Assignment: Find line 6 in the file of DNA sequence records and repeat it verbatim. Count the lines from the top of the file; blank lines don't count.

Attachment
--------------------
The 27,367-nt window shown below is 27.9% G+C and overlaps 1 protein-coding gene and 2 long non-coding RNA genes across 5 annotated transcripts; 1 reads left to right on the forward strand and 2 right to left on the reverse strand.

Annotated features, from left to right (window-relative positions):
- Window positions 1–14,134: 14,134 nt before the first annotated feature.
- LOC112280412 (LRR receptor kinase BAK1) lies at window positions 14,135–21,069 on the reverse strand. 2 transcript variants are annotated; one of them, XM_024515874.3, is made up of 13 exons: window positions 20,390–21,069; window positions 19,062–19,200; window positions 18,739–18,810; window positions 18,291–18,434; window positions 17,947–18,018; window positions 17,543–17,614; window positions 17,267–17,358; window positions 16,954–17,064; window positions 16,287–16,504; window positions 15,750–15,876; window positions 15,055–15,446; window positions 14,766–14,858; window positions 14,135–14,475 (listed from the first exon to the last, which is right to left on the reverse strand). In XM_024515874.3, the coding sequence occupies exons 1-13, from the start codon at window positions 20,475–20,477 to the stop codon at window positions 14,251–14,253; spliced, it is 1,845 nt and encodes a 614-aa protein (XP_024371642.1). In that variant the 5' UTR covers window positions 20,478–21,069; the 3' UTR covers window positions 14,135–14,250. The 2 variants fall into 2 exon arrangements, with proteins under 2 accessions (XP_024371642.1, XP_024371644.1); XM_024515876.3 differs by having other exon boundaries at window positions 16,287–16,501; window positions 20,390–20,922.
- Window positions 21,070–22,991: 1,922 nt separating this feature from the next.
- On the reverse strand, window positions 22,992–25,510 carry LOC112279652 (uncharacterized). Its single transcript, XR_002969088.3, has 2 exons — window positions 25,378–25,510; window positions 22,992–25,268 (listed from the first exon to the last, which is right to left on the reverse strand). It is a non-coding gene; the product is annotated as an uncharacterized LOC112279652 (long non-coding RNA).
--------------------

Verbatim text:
- On the reverse strand, window positions 22,992–25,510 carry LOC112279652 (uncharacterized). Its single transcript, XR_002969088.3, has 2 exons — window positions 25,378–25,510; window positions 22,992–25,268 (listed from the first exon to the last, which is right to left on the reverse strand). It is a non-coding gene; the product is annotated as an uncharacterized LOC112279652 (long non-coding RNA).